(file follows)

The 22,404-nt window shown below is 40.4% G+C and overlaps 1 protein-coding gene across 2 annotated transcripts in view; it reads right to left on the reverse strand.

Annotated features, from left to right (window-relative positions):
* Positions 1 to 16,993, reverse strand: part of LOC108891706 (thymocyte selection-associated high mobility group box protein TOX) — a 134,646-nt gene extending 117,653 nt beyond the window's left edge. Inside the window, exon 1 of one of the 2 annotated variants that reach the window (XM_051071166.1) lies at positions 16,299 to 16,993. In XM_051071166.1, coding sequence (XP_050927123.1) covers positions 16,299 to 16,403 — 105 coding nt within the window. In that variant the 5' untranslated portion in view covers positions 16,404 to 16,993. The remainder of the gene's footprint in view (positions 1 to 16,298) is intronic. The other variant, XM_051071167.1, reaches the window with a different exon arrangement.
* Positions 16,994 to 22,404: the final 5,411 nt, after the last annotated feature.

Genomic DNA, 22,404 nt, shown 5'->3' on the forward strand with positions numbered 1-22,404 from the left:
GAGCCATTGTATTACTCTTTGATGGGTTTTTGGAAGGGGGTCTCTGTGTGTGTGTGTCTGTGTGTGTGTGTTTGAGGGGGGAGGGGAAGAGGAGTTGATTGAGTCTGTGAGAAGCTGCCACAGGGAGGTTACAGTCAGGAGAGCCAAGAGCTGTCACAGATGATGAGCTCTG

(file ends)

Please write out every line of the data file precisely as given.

The 22,404-nt window shown below is 40.4% G+C and overlaps 1 protein-coding gene across 2 annotated transcripts in view; it reads right to left on the reverse strand.

Annotated features, from left to right (window-relative positions):
* Positions 1 to 16,993, reverse strand: part of LOC108891706 (thymocyte selection-associated high mobility group box protein TOX) — a 134,646-nt gene extending 117,653 nt beyond the window's left edge. Inside the window, exon 1 of one of the 2 annotated variants that reach the window (XM_051071166.1) lies at positions 16,299 to 16,993. In XM_051071166.1, coding sequence (XP_050927123.1) covers positions 16,299 to 16,403 — 105 coding nt within the window. In that variant the 5' untranslated portion in view covers positions 16,404 to 16,993. The remainder of the gene's footprint in view (positions 1 to 16,298) is intronic. The other variant, XM_051071167.1, reaches the window with a different exon arrangement.
* Positions 16,994 to 22,404: the final 5,411 nt, after the last annotated feature.

Genomic DNA, 22,404 nt, shown 5'->3' on the forward strand with positions numbered 1-22,404 from the left:
GAGCCATTGTATTACTCTTTGATGGGTTTTTGGAAGGGGGTCTCTGTGTGTGTGTGTCTGTGTGTGTGTGTTTGAGGGGGGAGGGGAAGAGGAGTTGATTGAGTCTGTGAGAAGCTGCCACAGGGAGGTTACAGTCAGGAGAGCCAAGAGCTGTCACAGATGATGAGCTCTG